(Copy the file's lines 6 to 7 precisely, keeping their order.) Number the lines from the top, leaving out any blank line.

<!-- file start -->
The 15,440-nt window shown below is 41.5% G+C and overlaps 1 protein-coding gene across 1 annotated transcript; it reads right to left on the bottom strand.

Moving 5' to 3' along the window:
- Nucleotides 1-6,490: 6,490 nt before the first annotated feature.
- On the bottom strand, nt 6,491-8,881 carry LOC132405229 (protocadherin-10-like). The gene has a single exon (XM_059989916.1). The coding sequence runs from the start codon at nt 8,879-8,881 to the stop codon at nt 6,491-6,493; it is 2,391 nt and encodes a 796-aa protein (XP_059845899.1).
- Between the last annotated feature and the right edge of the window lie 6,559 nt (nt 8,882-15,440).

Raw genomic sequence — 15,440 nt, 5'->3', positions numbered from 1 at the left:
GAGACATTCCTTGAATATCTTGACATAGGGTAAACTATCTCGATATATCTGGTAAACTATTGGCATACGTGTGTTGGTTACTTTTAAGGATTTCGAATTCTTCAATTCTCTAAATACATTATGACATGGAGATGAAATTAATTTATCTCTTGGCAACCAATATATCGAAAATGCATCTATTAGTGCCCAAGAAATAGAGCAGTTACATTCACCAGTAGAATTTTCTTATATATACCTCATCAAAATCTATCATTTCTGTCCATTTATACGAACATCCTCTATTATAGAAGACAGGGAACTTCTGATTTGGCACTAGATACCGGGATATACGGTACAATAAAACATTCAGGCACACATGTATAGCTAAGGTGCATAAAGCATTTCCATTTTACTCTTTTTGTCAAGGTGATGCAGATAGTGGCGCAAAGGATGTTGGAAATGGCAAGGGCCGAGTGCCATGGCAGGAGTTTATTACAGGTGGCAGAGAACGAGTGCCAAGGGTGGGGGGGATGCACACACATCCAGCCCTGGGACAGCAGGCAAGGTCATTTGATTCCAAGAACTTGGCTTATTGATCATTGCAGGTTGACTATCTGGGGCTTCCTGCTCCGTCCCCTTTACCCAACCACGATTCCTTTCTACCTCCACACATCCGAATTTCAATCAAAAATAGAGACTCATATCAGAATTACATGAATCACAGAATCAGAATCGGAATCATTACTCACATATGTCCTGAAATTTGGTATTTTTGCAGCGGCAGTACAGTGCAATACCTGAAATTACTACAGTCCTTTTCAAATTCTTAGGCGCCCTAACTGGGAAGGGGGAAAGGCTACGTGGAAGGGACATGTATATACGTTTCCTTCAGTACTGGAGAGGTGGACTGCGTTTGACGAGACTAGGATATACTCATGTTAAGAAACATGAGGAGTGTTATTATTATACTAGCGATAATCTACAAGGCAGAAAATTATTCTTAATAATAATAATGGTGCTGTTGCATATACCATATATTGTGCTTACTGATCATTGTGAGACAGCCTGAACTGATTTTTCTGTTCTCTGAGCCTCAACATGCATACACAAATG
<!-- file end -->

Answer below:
Raw genomic sequence — 15,440 nt, 5'->3', positions numbered from 1 at the left:
GAGACATTCCTTGAATATCTTGACATAGGGTAAACTATCTCGATATATCTGGTAAACTATTGGCATACGTGTGTTGGTTACTTTTAAGGATTTCGAATTCTTCAATTCTCTAAATACATTATGACATGGAGATGAAATTAATTTATCTCTTGGCAACCAATATATCGAAAATGCATCTATTAGTGCCCAAGAAATAGAGCAGTTACATTCACCAGTAGAATTTTCTTATATATACCTCATCAAAATCTATCATTTCTGTCCATTTATACGAACATCCTCTATTATAGAAGACAGGGAACTTCTGATTTGGCACTAGATACCGGGATATACGGTACAATAAAACATTCAGGCACACATGTATAGCTAAGGTGCATAAAGCATTTCCATTTTACTCTTTTTGTCAAGGTGATGCAGATAGTGGCGCAAAGGATGTTGGAAATGGCAAGGGCCGAGTGCCATGGCAGGAGTTTATTACAGGTGGCAGAGAACGAGTGCCAAGGGTGGGGGGGATGCACACACATCCAGCCCTGGGACAGCAGGCAAGGTCATTTGATTCCAAGAACTTGGCTTATTGATCATTGCAGGTTGACTATCTGGGGCTTCCTGCTCCGTCCCCTTTACCCAACCACGATTCCTTTCTACCTCCACACATCCGAATTTCAATCAAAAATAGAGACTCATATCAGAATTACATGAATCACAGAATCAGAATCGGAATCATTACTCACATATGTCCTGAAATTTGGTATTTTTGCAGCGGCAGTACAGTGCAATACCTGAAATTACTACAGTCCTTTTCAAATTCTTAGGCGCCCTAACTGGGAAGGGGGAAAGGCTACGTGGAAGGGACATGTATATACGTTTCCTTCAGTACTGGAGAGGTGGACTGCGTTTGACGAGACTAGGATATACTCATGTTAAGAAACATGAGGAGTGTTATTATTATACTAGCGATAATCTACAAGGCAGAAAATTATTCTTAATAATAATAATGGTGCTGTTGCATATACCATATATTGTGCTTACTGATCATTGTGAGACAGCCTGAACTGATTTTTCTGTTCTCTGAGCCTCAACATGCATACACAAATG